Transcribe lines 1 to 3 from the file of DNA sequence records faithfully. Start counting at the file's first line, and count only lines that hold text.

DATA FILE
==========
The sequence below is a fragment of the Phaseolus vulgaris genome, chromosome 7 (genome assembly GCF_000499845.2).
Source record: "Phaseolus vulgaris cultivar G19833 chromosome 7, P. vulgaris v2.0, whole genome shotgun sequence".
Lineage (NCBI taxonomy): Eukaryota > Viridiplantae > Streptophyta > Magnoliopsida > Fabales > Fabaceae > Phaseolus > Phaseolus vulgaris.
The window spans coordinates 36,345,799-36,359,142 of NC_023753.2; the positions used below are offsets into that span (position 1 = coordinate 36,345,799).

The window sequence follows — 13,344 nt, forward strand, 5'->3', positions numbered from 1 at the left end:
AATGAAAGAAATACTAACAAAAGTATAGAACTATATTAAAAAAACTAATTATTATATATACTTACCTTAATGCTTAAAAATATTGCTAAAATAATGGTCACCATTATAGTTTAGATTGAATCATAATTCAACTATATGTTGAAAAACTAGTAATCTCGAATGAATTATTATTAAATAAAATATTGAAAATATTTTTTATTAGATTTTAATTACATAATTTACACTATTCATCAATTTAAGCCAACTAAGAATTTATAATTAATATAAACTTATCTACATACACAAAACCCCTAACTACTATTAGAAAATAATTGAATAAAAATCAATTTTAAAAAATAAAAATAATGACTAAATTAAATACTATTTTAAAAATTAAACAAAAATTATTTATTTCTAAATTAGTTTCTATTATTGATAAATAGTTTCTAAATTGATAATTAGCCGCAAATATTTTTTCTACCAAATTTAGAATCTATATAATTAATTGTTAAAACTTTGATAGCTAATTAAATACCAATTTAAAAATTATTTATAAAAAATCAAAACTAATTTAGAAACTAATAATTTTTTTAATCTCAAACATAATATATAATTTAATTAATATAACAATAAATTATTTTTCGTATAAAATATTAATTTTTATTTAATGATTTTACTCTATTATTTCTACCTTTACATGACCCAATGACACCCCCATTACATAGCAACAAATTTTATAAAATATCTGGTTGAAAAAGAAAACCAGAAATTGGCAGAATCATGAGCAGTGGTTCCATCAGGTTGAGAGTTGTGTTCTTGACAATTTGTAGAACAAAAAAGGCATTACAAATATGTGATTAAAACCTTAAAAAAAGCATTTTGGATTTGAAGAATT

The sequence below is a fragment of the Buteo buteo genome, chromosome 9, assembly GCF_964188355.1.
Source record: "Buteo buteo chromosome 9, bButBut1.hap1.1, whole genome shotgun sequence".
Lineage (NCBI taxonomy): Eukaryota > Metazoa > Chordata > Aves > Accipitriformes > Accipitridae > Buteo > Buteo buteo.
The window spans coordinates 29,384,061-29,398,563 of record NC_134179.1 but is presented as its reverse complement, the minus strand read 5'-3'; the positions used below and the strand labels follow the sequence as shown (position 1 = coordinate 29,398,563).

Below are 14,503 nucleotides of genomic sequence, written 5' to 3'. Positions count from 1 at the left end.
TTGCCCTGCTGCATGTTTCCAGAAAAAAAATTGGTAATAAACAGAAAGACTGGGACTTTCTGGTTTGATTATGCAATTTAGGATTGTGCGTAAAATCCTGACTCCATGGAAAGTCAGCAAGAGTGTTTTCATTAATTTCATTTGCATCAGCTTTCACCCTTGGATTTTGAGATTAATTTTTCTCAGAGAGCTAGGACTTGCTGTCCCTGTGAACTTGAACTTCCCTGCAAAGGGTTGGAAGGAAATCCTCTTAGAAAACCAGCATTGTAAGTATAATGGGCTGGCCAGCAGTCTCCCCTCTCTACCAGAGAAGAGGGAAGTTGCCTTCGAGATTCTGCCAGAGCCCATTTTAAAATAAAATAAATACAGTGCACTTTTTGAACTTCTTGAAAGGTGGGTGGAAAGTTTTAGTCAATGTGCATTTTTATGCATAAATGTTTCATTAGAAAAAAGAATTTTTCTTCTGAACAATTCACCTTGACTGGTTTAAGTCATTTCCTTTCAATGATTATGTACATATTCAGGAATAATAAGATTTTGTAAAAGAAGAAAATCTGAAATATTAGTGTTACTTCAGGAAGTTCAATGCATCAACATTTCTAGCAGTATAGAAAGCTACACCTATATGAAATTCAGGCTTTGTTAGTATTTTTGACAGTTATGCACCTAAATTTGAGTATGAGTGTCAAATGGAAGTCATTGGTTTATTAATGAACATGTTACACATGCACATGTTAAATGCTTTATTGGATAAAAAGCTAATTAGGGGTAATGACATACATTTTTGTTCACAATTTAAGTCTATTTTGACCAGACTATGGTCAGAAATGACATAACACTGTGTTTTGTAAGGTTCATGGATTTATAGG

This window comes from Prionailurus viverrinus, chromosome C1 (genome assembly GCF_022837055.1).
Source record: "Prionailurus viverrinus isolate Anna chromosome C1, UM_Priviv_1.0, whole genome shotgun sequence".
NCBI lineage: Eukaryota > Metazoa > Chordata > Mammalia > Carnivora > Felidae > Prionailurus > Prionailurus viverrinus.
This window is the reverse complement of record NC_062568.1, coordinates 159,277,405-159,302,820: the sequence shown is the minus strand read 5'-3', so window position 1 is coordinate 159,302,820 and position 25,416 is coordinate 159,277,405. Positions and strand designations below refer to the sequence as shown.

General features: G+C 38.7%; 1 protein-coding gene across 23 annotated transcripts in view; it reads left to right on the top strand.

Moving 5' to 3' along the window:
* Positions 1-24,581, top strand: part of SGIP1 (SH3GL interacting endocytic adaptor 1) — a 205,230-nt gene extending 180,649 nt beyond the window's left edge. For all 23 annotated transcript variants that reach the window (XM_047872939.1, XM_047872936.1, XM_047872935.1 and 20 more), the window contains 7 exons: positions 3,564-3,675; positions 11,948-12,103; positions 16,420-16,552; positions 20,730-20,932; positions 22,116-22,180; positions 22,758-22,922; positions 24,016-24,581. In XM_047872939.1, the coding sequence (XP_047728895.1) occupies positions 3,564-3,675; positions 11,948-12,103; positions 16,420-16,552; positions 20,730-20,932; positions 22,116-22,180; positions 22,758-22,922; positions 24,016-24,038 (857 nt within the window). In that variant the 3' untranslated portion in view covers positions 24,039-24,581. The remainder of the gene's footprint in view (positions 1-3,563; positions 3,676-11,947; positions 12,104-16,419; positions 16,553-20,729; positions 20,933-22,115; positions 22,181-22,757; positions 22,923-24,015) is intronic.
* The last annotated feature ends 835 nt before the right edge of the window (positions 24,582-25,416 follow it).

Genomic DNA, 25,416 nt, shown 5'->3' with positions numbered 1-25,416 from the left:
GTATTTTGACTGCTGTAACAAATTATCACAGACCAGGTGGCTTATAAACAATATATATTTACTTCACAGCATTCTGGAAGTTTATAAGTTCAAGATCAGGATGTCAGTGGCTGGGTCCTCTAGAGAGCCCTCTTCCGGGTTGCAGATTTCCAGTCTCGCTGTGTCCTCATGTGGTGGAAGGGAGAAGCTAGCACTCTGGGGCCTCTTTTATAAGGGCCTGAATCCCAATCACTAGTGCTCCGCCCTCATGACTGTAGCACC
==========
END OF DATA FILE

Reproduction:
The sequence below is a fragment of the Phaseolus vulgaris genome, chromosome 7 (genome assembly GCF_000499845.2).
Source record: "Phaseolus vulgaris cultivar G19833 chromosome 7, P. vulgaris v2.0, whole genome shotgun sequence".
Lineage (NCBI taxonomy): Eukaryota > Viridiplantae > Streptophyta > Magnoliopsida > Fabales > Fabaceae > Phaseolus > Phaseolus vulgaris.